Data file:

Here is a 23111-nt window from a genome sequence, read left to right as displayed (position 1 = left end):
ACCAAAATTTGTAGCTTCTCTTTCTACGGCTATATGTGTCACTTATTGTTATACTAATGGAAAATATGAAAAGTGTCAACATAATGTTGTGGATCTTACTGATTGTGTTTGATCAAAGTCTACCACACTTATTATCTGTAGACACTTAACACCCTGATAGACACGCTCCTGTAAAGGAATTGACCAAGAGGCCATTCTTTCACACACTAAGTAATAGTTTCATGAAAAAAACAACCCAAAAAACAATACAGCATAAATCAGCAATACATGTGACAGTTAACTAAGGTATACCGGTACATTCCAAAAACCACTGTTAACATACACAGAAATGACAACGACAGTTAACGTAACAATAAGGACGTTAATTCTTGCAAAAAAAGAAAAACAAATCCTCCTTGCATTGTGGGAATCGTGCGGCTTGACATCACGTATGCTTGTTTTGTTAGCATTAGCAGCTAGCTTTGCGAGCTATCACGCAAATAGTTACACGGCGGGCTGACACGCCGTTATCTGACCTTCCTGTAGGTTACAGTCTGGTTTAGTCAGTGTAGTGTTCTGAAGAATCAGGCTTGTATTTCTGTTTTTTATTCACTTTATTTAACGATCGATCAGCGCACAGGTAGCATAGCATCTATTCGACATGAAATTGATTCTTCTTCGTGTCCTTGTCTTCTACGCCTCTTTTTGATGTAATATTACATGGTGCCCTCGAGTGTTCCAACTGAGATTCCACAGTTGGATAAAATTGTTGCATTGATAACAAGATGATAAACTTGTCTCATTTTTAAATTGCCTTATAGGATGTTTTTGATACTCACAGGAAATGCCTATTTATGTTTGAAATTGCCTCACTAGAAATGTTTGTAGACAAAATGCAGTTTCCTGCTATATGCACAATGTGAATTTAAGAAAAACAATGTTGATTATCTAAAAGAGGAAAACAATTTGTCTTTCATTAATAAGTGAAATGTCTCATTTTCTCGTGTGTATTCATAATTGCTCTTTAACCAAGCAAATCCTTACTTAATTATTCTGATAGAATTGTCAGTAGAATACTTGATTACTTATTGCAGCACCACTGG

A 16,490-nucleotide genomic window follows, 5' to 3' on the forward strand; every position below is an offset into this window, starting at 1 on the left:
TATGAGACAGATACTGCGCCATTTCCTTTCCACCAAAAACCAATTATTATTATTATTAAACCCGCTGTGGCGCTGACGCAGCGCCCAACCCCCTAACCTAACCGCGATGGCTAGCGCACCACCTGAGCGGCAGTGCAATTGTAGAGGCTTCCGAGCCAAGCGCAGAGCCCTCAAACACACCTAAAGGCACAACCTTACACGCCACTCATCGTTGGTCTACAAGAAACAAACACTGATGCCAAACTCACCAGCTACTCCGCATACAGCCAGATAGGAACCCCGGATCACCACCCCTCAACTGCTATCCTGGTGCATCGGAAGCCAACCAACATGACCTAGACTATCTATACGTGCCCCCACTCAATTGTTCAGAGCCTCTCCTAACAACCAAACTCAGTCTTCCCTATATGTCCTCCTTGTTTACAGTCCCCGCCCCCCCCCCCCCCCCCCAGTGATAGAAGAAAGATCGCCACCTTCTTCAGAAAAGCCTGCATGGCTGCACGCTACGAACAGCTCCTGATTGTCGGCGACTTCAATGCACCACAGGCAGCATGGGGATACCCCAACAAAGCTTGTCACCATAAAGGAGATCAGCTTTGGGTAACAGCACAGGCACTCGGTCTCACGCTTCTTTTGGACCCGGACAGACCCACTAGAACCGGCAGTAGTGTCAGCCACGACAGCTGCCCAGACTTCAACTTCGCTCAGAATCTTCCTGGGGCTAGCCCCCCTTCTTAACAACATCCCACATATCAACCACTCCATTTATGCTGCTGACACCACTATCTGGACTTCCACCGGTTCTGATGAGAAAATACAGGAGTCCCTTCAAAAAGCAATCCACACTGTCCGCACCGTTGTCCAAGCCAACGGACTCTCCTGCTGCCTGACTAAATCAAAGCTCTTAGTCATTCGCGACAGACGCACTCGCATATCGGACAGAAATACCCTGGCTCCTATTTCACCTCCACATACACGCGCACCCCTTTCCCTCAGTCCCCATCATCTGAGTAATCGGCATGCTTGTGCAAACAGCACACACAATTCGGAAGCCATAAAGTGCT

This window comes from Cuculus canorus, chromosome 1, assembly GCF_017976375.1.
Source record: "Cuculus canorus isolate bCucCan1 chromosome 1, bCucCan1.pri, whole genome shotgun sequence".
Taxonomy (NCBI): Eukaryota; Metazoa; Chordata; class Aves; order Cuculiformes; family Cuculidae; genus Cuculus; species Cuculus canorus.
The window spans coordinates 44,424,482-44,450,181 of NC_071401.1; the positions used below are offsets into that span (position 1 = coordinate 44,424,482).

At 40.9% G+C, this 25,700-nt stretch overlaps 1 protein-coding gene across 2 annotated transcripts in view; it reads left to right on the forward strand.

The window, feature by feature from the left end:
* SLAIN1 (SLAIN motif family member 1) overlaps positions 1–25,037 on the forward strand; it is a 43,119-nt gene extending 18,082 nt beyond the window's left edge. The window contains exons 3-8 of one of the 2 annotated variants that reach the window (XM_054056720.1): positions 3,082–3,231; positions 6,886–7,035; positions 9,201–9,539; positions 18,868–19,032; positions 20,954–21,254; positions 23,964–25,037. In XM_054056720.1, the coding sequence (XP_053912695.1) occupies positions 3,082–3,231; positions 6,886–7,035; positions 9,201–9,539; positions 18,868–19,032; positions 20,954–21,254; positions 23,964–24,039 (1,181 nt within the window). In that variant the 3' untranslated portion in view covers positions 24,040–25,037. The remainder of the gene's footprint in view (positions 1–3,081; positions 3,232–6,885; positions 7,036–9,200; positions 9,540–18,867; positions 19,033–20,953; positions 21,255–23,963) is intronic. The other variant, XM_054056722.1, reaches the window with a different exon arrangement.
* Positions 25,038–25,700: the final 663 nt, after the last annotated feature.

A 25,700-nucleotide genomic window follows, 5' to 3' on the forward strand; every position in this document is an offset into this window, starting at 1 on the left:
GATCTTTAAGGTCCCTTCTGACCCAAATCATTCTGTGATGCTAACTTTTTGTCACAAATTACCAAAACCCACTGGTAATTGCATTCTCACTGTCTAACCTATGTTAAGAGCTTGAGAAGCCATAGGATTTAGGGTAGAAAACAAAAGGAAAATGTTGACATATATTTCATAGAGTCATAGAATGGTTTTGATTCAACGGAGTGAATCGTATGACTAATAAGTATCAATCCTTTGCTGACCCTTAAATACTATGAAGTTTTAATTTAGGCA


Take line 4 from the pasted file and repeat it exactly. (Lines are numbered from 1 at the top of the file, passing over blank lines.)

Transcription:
TATGAGACAGATACTGCGCCATTTCCTTTCCACCAAAAACCAATTATTATTATTATTAAACCCGCTGTGGCGCTGACGCAGCGCCCAACCCCCTAACCTAACCGCGATGGCTAGCGCACCACCTGAGCGGCAGTGCAATTGTAGAGGCTTCCGAGCCAAGCGCAGAGCCCTCAAACACACCTAAAGGCACAACCTTACACGCCACTCATCGTTGGTCTACAAGAAACAAACACTGATGCCAAACTCACCAGCTACTCCGCATACAGCCAGATAGGAACCCCGGATCACCACCCCTCAACTGCTATCCTGGTGCATCGGAAGCCAACCAACATGACCTAGACTATCTATACGTGCCCCCACTCAATTGTTCAGAGCCTCTCCTAACAACCAAACTCAGTCTTCCCTATATGTCCTCCTTGTTTACAGTCCCCGCCCCCCCCCCCCCCCCCCAGTGATAGAAGAAAGATCGCCACCTTCTTCAGAAAAGCCTGCATGGCTGCACGCTACGAACAGCTCCTGATTGTCGGCGACTTCAATGCACCACAGGCAGCATGGGGATACCCCAACAAAGCTTGTCACCATAAAGGAGATCAGCTTTGGGTAACAGCACAGGCACTCGGTCTCACGCTTCTTTTGGACCCGGACAGACCCACTAGAACCGGCAGTAGTGTCAGCCACGACAGCTGCCCAGACTTCAACTTCGCTCAGAATCTTCCTGGGGCTAGCCCCCCTTCTTAACAACATCCCACATATCAACCACTCCATTTATGCTGCTGACACCACTATCTGGACTTCCACCGGTTCTGATGAGAAAATACAGGAGTCCCTTCAAAAAGCAATCCACACTGTCCGCACCGTTGTCCAAGCCAACGGACTCTCCTGCTGCCTGACTAAATCAAAGCTCTTAGTCATTCGCGACAGACGCACTCGCATATCGGACAGAAATACCCTGGCTCCTATTTCACCTCCACATACACGCGCACCCCTTTCCCTCAGTCCCCATCATCTGAGTAATCGGCATGCTTGTGCAAACAGCACACACAATTCGGAAGCCATAAAGTGCT